The exchange-traded funds market in Korea has made solid progress despite sluggish stock performance. Yet some ETF providers are now looking beyond their national borders with the view to cross-listing funds on overseas exchanges, but the experience isn’t all plain-sailing.

“We need to go global to expand the Korean ETF business and will strive to reach that goal,” says Bae Jae-Kyu, head of Samsung Asset Management’s ETF business.

“We try to cross-list our products on foreign stock exchanges," he adds, citing that Samsung AM was the first to list a foreign ETF (in November 2007) on the Tokyo Stock Exchange with its Kodex 200 ETF. And, from July 12, Japanese retail investors will be able to trade the KRX-listed Kodex 200 ETF via direct online trading.

However, “there are no other immediate plans on cross-listing”, says Bae. “We have also tried such listings on regional stock exchanges, including Hong Kong, but due to each country’s regulatory issues, the process has been delayed.”

Rival provider Mirae Asset has listed a number of ETFs in Hong Kong in the past year.

One attraction for foreigners is clear: the Korean ETF market is very liquid and heavily traded. By the end of June, total ETF daily trading volume in Korea had reached 17.1% of total Kospi equity volume. At the end of last year the ratio was 12.44%, up from 1.68% at the end of 2010.

Foreign investors are significant players in the market. In May they accounted for two-thirds ($130 million) of the daily trading volume of Samsung AM’s Kodex Leverage ETF and 55% ($80 million) of its Kodex Inverse ETF’s daily volume.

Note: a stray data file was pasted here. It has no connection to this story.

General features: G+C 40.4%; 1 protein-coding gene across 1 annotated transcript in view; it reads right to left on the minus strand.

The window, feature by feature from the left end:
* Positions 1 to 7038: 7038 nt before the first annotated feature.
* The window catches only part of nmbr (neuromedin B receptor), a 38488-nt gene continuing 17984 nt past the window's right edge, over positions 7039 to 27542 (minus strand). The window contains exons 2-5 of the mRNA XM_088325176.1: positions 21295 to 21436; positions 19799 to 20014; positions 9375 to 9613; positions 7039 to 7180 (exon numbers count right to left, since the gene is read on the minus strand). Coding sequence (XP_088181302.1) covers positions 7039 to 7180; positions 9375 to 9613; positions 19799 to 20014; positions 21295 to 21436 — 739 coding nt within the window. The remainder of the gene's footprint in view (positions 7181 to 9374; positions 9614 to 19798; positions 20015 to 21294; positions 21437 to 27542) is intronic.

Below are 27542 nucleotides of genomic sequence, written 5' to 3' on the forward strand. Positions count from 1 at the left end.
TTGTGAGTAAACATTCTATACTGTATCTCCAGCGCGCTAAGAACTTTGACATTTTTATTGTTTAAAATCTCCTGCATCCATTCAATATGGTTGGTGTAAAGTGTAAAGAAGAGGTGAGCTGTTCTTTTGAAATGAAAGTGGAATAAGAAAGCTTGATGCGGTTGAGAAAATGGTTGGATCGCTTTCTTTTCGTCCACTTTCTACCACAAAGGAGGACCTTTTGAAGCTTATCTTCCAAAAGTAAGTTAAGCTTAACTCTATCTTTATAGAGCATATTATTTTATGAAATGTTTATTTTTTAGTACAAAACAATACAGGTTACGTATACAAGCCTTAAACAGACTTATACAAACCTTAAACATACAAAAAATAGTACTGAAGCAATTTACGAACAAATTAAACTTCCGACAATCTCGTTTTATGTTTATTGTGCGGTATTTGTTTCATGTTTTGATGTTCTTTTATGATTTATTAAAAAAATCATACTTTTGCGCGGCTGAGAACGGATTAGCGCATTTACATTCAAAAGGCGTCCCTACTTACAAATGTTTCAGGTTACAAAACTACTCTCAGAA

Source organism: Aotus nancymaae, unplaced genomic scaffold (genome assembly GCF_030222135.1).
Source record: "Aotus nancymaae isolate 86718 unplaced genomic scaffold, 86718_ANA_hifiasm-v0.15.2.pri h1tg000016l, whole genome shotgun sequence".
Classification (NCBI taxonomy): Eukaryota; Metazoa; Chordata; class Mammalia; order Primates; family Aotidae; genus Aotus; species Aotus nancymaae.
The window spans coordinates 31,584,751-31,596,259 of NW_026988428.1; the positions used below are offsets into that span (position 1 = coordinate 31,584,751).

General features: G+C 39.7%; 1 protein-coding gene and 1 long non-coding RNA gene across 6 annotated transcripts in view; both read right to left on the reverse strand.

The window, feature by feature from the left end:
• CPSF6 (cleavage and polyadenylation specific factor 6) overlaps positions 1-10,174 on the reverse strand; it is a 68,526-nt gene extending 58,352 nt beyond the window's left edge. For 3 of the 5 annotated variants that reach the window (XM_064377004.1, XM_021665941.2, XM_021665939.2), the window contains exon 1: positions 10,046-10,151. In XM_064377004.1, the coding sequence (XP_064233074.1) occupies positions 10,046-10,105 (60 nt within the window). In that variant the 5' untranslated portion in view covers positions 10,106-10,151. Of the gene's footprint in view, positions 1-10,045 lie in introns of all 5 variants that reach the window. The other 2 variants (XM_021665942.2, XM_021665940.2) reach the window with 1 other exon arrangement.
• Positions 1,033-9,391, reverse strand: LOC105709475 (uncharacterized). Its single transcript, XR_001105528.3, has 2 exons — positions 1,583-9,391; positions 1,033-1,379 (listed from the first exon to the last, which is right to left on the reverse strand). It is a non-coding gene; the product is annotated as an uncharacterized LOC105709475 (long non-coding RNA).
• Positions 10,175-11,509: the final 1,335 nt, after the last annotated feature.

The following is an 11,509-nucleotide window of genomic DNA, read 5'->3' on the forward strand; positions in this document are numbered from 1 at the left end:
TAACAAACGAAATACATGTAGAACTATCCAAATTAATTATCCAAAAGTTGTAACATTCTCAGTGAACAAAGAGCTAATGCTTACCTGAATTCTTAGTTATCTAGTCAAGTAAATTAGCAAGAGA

“These are mainly arbitragers (high-frequency traders), mostly based in Hong Kong and Australia,” says Bae. Their strong interest is at least partly explained by the fact that leverage and inverse ETFs are not permitted in many markets.

The domestic market is certainly growing fast in terms of AUM. According to London-based ETF Global Insight, the total Korean ETF market stood at $9.4 billion as of May 31, up from $3.3 billion at the end of 2009.

But it is increasingly fragmented, with AUM spread among 121 funds, up from four in October 2002, when the domestic ETF industry started. Of that total, 94 have daily trading volumes of less than 10,000 trades and, as such, are not serving the purpose of ETFs for investors.

As elsewhere, a handful of firms manage the lion’s share of assets, suggesting a shakeout is likely with a few firms coming out on top, as has been predicted for other markets.

Samsung AM is the biggest provider, with a 57% market share and 27 funds. Mirae Asset is next in line, with a 12% market share spread among 43 funds. Another 13 local ETF managers make up the remainder.

The most popular types of ETF in Korea are stock-market trackers with a 54% market share, followed by leverage and fixed-income products.